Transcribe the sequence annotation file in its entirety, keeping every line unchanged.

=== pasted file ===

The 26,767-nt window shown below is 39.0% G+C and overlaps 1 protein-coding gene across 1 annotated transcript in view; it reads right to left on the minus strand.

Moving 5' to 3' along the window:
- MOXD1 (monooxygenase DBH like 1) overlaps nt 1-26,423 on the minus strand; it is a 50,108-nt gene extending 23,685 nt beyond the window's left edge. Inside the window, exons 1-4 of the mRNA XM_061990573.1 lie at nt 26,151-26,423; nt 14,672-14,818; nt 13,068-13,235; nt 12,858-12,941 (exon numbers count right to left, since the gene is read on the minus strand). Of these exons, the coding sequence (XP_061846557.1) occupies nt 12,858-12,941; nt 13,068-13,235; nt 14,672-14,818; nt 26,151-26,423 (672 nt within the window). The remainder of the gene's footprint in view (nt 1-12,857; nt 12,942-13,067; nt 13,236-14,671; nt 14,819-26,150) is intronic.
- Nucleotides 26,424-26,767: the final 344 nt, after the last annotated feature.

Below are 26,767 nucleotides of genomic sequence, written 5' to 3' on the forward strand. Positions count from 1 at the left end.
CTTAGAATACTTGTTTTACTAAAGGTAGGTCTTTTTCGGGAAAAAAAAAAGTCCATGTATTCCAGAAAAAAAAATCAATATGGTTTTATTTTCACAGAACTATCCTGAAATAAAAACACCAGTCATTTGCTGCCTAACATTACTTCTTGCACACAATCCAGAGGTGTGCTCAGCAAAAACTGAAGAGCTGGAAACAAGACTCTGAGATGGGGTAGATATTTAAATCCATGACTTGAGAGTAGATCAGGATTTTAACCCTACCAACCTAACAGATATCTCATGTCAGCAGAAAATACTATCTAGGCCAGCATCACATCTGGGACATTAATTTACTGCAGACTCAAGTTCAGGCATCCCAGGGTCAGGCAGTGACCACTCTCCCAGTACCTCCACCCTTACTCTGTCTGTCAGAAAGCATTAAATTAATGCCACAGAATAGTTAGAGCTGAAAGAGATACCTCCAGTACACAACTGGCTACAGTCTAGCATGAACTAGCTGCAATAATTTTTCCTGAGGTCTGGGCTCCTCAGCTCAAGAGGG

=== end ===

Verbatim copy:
The 26,767-nt window shown below is 39.0% G+C and overlaps 1 protein-coding gene across 1 annotated transcript in view; it reads right to left on the minus strand.

Moving 5' to 3' along the window:
- MOXD1 (monooxygenase DBH like 1) overlaps nt 1-26,423 on the minus strand; it is a 50,108-nt gene extending 23,685 nt beyond the window's left edge. Inside the window, exons 1-4 of the mRNA XM_061990573.1 lie at nt 26,151-26,423; nt 14,672-14,818; nt 13,068-13,235; nt 12,858-12,941 (exon numbers count right to left, since the gene is read on the minus strand). Of these exons, the coding sequence (XP_061846557.1) occupies nt 12,858-12,941; nt 13,068-13,235; nt 14,672-14,818; nt 26,151-26,423 (672 nt within the window). The remainder of the gene's footprint in view (nt 1-12,857; nt 12,942-13,067; nt 13,236-14,671; nt 14,819-26,150) is intronic.
- Nucleotides 26,424-26,767: the final 344 nt, after the last annotated feature.

Below are 26,767 nucleotides of genomic sequence, written 5' to 3' on the forward strand. Positions count from 1 at the left end.
CTTAGAATACTTGTTTTACTAAAGGTAGGTCTTTTTCGGGAAAAAAAAAAGTCCATGTATTCCAGAAAAAAAAATCAATATGGTTTTATTTTCACAGAACTATCCTGAAATAAAAACACCAGTCATTTGCTGCCTAACATTACTTCTTGCACACAATCCAGAGGTGTGCTCAGCAAAAACTGAAGAGCTGGAAACAAGACTCTGAGATGGGGTAGATATTTAAATCCATGACTTGAGAGTAGATCAGGATTTTAACCCTACCAACCTAACAGATATCTCATGTCAGCAGAAAATACTATCTAGGCCAGCATCACATCTGGGACATTAATTTACTGCAGACTCAAGTTCAGGCATCCCAGGGTCAGGCAGTGACCACTCTCCCAGTACCTCCACCCTTACTCTGTCTGTCAGAAAGCATTAAATTAATGCCACAGAATAGTTAGAGCTGAAAGAGATACCTCCAGTACACAACTGGCTACAGTCTAGCATGAACTAGCTGCAATAATTTTTCCTGAGGTCTGGGCTCCTCAGCTCAAGAGGG